Compiler output incorrect?

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Total votes: 0

Quick background: I've been having a problem with the NVM controller getting a calibration value out of the production signature row on an XMega32AU. The function was only returning the lower 8 bits of the 16 bit value. There was a lot of peripherals, assembly and ASF code involved, but I finally distilled the problem down to the assembly output of the compiler not being correct.

I'm not qualified to say it's a compiler bug, but it looks that way to me.

Here's my distilled test code without anything else going on:

#include 

uint16_t global;

uint8_t function_a(uint8_t param)
{
	return 0xAA;
}

static inline uint16_t function_b(void)
{
	uint16_t data;

	data = function_a(0);
	data = data << 8;
	data |= function_a(1);

	return data;
}

void do_stuff(uint16_t *ptr)
{
	*ptr = function_b();
}

int main(void)
{
	do_stuff(&global);
	
	// global should be 0xAAAA
	// global is 0x00AA
	
	while(1);
}

Build commands (from AS6):

"C:\Program Files (x86)\Atmel\Atmel Studio 6.0\extensions\Atmel\AVRGCC\3.3.2.31\AVRToolchain\bin\avr-gcc.exe"  -funsigned-char -funsigned-bitfields -O1 -fpack-struct -fshort-enums -g2 -Wall -c -std=gnu99 -MD -MP -MF "gcctest.d" -MT"gcctest.d"  -mmcu=atmega168  -o"gcctest.o" ".././gcctest.c"

"C:\Program Files (x86)\Atmel\Atmel Studio 6.0\extensions\Atmel\AVRGCC\3.3.2.31\AVRToolchain\bin\avr-gcc.exe" -o gcctest.elf  gcctest.o   -Wl,-Map="gcctest.map" -Wl,--start-group -Wl,-lm  -Wl,--end-group  -mmcu=atmega168 

I changed to atmega168 to verify it wasn't anything xmega related. Problem exists in both cases.

Output of --version:

C:\Users\Jeffrey Nichols\Documents>"C:\Program Files (x86)\Atmel\Atmel Studio 6.
0\extensions\Atmel\AVRGCC\3.3.2.31\AVRToolchain\bin\avr-gcc.exe" --version
avr-gcc.exe (AVR_8_bit_GNU_Toolchain_3.3.2_485) 4.5.1
Copyright (C) 2010 Free Software Foundation, Inc.
This is free software; see the source for copying conditions.  There is NO
warranty; not even for MERCHANTABILITY or FITNESS FOR A PARTICULAR PURPOSE.

The relevant sections of the .lss file:

00000090 :
uint16_t global;

uint8_t function_a(uint8_t param)
{
	return 0xAA;
}
  90:	8a ea       	ldi	r24, 0xAA	; 170
  92:	08 95       	ret

00000094 :

	return data;
}

void do_stuff(uint16_t *ptr)
{
  94:	ef 92       	push	r14
  96:	ff 92       	push	r15
  98:	0f 93       	push	r16
  9a:	1f 93       	push	r17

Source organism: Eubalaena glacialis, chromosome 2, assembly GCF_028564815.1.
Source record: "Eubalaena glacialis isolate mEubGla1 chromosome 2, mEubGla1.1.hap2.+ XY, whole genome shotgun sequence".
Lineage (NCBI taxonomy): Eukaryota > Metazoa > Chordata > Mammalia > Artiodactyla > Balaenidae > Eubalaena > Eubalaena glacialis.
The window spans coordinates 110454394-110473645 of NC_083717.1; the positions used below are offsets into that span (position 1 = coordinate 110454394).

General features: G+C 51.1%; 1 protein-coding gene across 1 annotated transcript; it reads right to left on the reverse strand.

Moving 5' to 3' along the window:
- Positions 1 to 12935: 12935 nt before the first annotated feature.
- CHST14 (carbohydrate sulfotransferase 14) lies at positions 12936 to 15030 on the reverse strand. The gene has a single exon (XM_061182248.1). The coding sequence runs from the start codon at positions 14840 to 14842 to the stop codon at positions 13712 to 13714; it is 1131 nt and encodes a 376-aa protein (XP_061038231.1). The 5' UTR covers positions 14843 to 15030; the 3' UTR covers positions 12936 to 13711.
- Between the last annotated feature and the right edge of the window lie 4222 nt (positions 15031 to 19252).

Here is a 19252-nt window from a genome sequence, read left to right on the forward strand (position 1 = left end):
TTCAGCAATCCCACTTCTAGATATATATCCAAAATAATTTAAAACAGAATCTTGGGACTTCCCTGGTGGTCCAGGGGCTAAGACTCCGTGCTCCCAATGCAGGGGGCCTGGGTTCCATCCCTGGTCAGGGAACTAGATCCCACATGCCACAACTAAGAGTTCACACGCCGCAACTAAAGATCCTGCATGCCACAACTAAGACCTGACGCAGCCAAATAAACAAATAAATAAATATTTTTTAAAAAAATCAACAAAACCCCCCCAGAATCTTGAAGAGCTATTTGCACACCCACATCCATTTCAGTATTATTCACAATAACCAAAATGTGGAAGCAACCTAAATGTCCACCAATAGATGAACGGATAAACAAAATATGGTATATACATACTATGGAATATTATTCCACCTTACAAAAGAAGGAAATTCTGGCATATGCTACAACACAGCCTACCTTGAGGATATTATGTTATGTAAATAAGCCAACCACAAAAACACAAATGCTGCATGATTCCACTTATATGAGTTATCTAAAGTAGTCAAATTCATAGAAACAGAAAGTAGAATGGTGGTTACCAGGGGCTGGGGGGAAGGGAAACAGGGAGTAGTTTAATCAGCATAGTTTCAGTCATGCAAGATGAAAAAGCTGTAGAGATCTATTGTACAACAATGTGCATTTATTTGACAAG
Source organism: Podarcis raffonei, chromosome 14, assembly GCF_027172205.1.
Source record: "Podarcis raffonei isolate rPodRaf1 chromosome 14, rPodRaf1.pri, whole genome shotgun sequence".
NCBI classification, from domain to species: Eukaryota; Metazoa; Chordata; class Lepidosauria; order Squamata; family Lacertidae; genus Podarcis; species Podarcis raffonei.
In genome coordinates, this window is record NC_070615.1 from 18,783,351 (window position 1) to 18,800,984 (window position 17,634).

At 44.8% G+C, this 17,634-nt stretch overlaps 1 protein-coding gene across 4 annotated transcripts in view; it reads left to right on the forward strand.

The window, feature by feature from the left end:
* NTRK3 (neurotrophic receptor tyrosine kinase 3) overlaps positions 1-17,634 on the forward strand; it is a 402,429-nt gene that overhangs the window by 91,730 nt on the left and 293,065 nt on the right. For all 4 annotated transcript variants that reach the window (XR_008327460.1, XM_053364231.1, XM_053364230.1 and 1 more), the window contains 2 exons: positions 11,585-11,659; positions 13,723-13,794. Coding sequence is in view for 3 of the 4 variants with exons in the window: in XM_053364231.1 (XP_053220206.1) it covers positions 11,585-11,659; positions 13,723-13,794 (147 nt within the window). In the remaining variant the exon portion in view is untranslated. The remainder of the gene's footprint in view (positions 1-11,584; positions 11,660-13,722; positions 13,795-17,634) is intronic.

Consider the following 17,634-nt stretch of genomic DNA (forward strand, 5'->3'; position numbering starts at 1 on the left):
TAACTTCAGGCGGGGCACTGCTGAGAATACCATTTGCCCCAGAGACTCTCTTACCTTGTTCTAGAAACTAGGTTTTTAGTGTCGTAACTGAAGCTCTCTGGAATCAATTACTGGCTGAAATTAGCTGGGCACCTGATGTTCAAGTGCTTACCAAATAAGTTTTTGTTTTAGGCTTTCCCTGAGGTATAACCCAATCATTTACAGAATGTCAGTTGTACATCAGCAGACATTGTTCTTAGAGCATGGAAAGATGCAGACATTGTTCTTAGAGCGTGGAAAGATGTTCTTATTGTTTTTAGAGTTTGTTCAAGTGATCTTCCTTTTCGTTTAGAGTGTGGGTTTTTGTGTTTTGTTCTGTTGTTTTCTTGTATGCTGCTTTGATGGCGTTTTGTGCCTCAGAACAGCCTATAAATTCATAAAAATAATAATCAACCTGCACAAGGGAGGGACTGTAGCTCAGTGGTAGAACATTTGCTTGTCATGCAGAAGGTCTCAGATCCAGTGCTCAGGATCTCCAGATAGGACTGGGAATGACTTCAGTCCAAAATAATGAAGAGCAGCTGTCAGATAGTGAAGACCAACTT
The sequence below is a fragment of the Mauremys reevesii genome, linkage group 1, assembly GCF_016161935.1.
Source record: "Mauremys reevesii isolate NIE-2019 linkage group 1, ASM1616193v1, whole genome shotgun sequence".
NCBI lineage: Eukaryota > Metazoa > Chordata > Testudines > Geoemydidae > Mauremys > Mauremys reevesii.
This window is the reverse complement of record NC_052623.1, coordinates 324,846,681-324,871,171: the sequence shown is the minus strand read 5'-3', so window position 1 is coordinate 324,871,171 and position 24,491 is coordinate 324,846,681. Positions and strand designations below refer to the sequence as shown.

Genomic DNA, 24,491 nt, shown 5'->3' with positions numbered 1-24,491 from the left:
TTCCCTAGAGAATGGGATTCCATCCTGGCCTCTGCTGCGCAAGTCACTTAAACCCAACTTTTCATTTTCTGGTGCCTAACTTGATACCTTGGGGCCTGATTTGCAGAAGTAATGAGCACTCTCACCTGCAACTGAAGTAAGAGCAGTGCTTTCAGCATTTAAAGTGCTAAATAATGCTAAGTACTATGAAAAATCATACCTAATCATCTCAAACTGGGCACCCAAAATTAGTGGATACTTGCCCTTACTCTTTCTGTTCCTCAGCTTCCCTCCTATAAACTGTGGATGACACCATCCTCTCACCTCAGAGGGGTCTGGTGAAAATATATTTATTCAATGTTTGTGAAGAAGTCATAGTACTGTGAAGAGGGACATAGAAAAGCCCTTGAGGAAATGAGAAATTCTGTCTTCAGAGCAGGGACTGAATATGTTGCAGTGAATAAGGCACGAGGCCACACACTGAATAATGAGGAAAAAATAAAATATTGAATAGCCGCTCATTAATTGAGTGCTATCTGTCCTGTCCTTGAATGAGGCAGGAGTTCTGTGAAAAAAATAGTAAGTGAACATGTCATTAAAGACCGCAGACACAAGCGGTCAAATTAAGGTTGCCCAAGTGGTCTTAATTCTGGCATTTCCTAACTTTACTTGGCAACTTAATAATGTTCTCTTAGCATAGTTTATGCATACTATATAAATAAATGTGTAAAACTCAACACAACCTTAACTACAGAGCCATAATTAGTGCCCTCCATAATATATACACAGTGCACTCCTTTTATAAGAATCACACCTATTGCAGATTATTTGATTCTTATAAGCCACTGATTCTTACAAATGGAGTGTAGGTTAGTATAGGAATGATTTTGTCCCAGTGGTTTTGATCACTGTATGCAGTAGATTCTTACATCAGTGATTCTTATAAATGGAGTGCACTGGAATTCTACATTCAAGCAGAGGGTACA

9c:	cf 93       	push	r28
  9e:	df 93       	push	r29
  a0:	8c 01       	movw	r16, r24

static inline uint16_t function_b(void)
{
	uint16_t data;

	data = function_a(0);
  a2:	80 e0       	ldi	r24, 0x00	; 0
  a4:	0e 94 48 00 	call	0x90	; 0x90 
	data = data << 8;
  a8:	e0 e0       	ldi	r30, 0x00	; 0
  aa:	ef 01       	movw	r28, r30
	data |= function_a(1);
  ac:	81 e0       	ldi	r24, 0x01	; 1
  ae:	0e 94 48 00 	call	0x90	; 0x90 
  b2:	90 e0       	ldi	r25, 0x00	; 0
  b4:	c8 2b       	or	r28, r24
  b6:	d9 2b       	or	r29, r25
	return data;
}

void do_stuff(uint16_t *ptr)
{
	*ptr = function_b();
  b8:	f8 01       	movw	r30, r16
  ba:	d1 83       	std	Z+1, r29	; 0x01
  bc:	c0 83       	st	Z, r28
}
  be:	df 91       	pop	r29
  c0:	cf 91       	pop	r28
  c2:	1f 91       	pop	r17
  c4:	0f 91       	pop	r16
  c6:	ff 90       	pop	r15
  c8:	ef 90       	pop	r14
  ca:	08 95       	ret

000000cc 
: int main(void) { do_stuff(&global); cc: 80 e0 ldi r24, 0x00 ; 0 ce: 91 e0 ldi r25, 0x01 ; 1 d0: 0e 94 4a 00 call 0x94 ; 0x94 d4: ff cf rjmp .-2 ; 0xd4 000000d6 <_exit>: d6: f8 94 cli 000000d8 <__stop_program>: d8: ff cf rjmp .-2 ; 0xd8 <__stop_program>

The problem is between the two calls to function_a, where the compiler ignores the data returned in r24. This leaves "global" as 0x00AA instead of the expected 0xAAAA.

This happens on -01 and not -O0, but running my original program on -O0 is not a realistic solution.

Does anyone have any idea why this is happening, and more importantly, how I can avoid it in the future?

Jeff Nichols

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Total votes: 0

Looks very much like like nasty PR46779, fixed in 4.6.2.

Sometimes -fno-split-wide-types helps but it's no guarantee.

Other work around could be to obfuscate what function_b is doing, e.g. by performing

a | (b << 8)

by means of inline assembly.

However, the only secure solution is to use a toolchain that comes with PR46779 fixed. Or, at your option, compile it yourself from your toolchain's sources (you have the sources because you have avr-gcc binary and GCC is GPL) and backport
http://gcc.gnu.org/viewcvs?view=...

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